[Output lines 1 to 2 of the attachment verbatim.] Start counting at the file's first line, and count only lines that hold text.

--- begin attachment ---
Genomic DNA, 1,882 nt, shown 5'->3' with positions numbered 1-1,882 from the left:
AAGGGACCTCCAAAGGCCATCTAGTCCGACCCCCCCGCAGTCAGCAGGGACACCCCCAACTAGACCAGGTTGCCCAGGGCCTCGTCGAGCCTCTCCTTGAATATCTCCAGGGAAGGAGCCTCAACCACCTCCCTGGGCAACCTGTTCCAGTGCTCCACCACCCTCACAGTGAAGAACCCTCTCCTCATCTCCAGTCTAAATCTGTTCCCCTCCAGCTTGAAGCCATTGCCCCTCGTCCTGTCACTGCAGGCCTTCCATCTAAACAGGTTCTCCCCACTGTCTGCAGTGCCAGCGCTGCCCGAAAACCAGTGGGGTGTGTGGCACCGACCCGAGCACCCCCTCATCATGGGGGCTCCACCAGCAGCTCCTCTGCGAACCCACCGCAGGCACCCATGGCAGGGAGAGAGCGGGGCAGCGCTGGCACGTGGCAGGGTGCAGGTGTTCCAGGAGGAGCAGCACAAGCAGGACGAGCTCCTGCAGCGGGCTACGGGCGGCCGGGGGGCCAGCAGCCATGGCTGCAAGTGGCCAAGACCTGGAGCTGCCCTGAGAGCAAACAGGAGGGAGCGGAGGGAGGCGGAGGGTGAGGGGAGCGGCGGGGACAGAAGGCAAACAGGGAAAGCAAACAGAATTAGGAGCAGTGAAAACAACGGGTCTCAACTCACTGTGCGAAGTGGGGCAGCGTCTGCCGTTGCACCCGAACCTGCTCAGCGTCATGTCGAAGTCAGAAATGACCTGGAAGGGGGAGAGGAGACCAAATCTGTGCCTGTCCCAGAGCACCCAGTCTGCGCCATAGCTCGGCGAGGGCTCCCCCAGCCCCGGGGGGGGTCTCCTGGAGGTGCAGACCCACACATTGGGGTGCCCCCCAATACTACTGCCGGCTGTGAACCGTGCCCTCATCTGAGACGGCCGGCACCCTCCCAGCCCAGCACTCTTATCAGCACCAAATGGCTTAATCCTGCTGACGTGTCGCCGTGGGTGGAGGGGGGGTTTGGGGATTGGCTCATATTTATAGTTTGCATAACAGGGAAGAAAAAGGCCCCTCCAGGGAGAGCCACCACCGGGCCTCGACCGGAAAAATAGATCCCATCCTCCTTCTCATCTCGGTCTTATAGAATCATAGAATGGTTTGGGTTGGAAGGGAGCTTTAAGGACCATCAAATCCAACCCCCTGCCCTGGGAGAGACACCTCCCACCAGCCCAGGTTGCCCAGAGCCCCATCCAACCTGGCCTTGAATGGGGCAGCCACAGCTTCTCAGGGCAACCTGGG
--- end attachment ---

Genomic DNA, 1,882 nt, shown 5'->3' with positions numbered 1-1,882 from the left:
AAGGGACCTCCAAAGGCCATCTAGTCCGACCCCCCCGCAGTCAGCAGGGACACCCCCAACTAGACCAGGTTGCCCAGGGCCTCGTCGAGCCTCTCCTTGAATATCTCCAGGGAAGGAGCCTCAACCACCTCCCTGGGCAACCTGTTCCAGTGCTCCACCACCCTCACAGTGAAGAACCCTCTCCTCATCTCCAGTCTAAATCTGTTCCCCTCCAGCTTGAAGCCATTGCCCCTCGTCCTGTCACTGCAGGCCTTCCATCTAAACAGGTTCTCCCCACTGTCTGCAGTGCCAGCGCTGCCCGAAAACCAGTGGGGTGTGTGGCACCGACCCGAGCACCCCCTCATCATGGGGGCTCCACCAGCAGCTCCTCTGCGAACCCACCGCAGGCACCCATGGCAGGGAGAGAGCGGGGCAGCGCTGGCACGTGGCAGGGTGCAGGTGTTCCAGGAGGAGCAGCACAAGCAGGACGAGCTCCTGCAGCGGGCTACGGGCGGCCGGGGGGCCAGCAGCCATGGCTGCAAGTGGCCAAGACCTGGAGCTGCCCTGAGAGCAAACAGGAGGGAGCGGAGGGAGGCGGAGGGTGAGGGGAGCGGCGGGGACAGAAGGCAAACAGGGAAAGCAAACAGAATTAGGAGCAGTGAAAACAACGGGTCTCAACTCACTGTGCGAAGTGGGGCAGCGTCTGCCGTTGCACCCGAACCTGCTCAGCGTCATGTCGAAGTCAGAAATGACCTGGAAGGGGGAGAGGAGACCAAATCTGTGCCTGTCCCAGAGCACCCAGTCTGCGCCATAGCTCGGCGAGGGCTCCCCCAGCCCCGGGGGGGGTCTCCTGGAGGTGCAGACCCACACATTGGGGTGCCCCCCAATACTACTGCCGGCTGTGAACCGTGCCCTCATCTGAGACGGCCGGCACCCTCCCAGCCCAGCACTCTTATCAGCACCAAATGGCTTAATCCTGCTGACGTGTCGCCGTGGGTGGAGGGGGGGTTTGGGGATTGGCTCATATTTATAGTTTGCATAACAGGGAAGAAAAAGGCCCCTCCAGGGAGAGCCACCACCGGGCCTCGACCGGAAAAATAGATCCCATCCTCCTTCTCATCTCGGTCTTATAGAATCATAGAATGGTTTGGGTTGGAAGGGAGCTTTAAGGACCATCAAATCCAACCCCCTGCCCTGGGAGAGACACCTCCCACCAGCCCAGGTTGCCCAGAGCCCCATCCAACCTGGCCTTGAATGGGGCAGCCACAGCTTCTCAGGGCAACCTGGG